Let every person be subject to the governing authorities. For there is no authority except from God, and those that exist have been instituted by God. Therefore whoever resists the authorities resists what God has appointed, and those who resist will incur judgment. Romans 13:1-2

Be subject for the Lord’s sake to every human institution, whether it be to the emperor as supreme, or to governors as sent by him to punish those who do evil and to praise those who do good. For this is the will of God, that by doing good you should put to silence the ignorance of foolish people. 1 Peter 2:13-15

Perhaps the first temptation is so rare because the second is so widespread. The New Testament also bans assimilation:

Now this I say and testify in the Lord, that you must no longer walk as the Gentiles do, in the futility of their minds. Ephesians 4:17

Do not be conformed to this world, by be transformed by the renewal of your mind, that by testing you may discern what is the will of God, what is good and acceptable and perfect. Romans 12:2

See to it that no one takes you captive by philosophy and empty deceit, according to human tradition, according to the elemental principles of the world, and not according to Christ. Colossians 2:8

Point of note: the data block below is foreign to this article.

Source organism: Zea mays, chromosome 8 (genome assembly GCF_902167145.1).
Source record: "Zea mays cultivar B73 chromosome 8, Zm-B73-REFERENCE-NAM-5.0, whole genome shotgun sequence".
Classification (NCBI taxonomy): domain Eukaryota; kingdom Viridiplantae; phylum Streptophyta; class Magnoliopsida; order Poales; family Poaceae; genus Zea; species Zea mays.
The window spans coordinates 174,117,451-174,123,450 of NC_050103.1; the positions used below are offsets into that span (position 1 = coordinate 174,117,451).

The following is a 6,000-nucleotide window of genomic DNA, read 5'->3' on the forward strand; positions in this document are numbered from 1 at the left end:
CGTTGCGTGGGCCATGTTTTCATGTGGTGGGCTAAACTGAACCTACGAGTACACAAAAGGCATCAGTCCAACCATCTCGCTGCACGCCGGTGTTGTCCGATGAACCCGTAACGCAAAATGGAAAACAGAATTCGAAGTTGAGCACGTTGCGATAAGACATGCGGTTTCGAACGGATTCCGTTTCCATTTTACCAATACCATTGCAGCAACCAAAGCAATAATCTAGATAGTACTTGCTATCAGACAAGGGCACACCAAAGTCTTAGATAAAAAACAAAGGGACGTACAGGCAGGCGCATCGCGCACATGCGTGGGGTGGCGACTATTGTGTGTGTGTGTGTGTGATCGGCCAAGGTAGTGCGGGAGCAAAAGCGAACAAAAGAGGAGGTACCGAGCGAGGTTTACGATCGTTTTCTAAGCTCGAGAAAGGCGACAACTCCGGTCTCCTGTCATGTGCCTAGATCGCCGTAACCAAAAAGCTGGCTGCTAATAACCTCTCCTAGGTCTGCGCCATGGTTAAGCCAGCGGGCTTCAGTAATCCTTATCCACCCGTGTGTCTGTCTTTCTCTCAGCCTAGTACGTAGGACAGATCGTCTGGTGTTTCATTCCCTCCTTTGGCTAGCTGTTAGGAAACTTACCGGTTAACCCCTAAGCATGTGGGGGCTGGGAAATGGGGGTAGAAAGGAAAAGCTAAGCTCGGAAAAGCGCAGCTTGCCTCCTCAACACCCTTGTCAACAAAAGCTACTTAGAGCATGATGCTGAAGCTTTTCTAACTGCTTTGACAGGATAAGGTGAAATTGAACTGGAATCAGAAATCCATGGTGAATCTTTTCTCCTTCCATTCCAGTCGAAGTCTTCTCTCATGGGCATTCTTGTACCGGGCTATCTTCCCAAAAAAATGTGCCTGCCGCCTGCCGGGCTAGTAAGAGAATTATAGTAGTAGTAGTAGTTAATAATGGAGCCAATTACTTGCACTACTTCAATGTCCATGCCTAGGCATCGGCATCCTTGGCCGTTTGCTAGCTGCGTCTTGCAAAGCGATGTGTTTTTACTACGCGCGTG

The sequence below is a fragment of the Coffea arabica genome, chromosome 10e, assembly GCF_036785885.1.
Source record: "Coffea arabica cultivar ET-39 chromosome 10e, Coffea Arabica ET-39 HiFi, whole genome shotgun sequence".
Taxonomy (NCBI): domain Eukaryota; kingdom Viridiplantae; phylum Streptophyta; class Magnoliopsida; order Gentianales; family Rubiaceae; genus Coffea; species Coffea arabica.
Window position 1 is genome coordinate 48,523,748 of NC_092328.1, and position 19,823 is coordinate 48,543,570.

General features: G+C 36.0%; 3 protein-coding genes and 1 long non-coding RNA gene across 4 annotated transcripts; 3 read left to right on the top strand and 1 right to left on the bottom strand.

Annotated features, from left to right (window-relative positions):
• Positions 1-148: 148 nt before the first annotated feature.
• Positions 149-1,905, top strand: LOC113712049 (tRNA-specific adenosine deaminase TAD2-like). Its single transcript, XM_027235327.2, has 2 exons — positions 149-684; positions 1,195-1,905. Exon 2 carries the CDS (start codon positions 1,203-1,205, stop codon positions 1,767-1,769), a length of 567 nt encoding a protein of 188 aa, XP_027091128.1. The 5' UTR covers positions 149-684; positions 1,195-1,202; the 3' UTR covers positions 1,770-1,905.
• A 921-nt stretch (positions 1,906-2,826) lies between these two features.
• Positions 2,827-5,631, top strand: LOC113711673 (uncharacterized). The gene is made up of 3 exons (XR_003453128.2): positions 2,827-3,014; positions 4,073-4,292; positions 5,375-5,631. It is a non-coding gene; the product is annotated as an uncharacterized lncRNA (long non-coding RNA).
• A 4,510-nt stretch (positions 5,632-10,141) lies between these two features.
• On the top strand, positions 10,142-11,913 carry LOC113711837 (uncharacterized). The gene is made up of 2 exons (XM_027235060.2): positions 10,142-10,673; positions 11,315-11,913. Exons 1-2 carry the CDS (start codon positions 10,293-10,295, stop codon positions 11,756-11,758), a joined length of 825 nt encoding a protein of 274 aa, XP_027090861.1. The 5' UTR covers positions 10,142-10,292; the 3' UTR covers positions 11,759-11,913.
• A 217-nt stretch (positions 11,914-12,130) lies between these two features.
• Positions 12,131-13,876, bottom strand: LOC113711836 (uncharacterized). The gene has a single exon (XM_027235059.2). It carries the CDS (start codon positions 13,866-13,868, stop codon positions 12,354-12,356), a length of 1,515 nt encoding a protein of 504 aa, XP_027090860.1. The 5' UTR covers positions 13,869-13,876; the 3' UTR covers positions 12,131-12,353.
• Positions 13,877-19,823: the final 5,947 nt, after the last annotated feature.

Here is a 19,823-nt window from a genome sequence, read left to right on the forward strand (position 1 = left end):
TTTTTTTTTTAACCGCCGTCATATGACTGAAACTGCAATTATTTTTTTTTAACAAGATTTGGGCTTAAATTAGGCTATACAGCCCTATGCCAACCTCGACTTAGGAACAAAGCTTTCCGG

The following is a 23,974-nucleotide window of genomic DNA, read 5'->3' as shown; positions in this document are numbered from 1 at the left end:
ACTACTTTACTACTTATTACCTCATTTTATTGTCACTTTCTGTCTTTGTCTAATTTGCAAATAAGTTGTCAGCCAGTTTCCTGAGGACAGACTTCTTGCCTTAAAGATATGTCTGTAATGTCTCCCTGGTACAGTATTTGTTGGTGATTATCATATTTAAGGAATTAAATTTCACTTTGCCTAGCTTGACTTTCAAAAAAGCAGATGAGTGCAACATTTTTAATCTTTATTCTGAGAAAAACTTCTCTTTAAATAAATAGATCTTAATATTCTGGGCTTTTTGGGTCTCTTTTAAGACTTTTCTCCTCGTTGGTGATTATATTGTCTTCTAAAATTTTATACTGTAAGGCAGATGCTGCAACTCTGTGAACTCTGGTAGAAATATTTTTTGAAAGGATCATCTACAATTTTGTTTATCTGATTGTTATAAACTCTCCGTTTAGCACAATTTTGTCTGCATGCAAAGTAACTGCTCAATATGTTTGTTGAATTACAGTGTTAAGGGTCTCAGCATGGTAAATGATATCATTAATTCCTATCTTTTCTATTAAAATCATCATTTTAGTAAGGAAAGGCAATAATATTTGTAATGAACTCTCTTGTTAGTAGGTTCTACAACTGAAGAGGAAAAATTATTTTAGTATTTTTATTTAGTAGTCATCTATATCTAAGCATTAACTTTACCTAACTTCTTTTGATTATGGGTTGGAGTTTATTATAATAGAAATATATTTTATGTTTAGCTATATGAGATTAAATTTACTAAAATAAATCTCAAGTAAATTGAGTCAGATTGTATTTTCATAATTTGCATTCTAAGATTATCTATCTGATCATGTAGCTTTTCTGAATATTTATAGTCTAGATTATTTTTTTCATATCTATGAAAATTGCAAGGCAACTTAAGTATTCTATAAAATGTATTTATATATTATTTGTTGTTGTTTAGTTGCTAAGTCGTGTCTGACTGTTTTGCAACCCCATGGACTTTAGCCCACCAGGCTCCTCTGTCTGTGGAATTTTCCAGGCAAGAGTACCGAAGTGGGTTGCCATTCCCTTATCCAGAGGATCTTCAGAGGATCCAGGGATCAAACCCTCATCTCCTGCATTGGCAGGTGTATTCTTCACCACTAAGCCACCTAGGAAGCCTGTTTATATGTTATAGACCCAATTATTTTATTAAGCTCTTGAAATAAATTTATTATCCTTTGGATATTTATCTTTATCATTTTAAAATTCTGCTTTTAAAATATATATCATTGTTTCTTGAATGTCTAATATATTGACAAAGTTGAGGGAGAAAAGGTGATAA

The prophets, Jesus, and the apostles propose to us another option for living out our identities as aliens. Shane Claiborne and Chris Haw, authors of Jesus for President: Politics for Ordinary Radicals, a book I just read and very highly recommend, call this third option “revolutionary subordination,” an alternate route between assimilation and revolt.

The Sermon on the Mount, the classic name for Jesus’ speech in Matthew 5-7, outlines in unforgettable beauty what revolutionary subordination looks like for disciples in a world gone wicked.

“They say ‘don’t murder’? I say, anger is murder. Allow nothing to delay you from reconciliation. They say ‘don’t commit adultery’? I say, lust is adultery. Stop at nothing to avoid sinning. They say, ‘he got what he deserved’? I say, do not resist an evil person. They say, ‘love the good guys, hate the bad guys’? I say, love the people making your life miserable.” On and on. At every turn, it rebels against things as they are with nothing less than creative genius.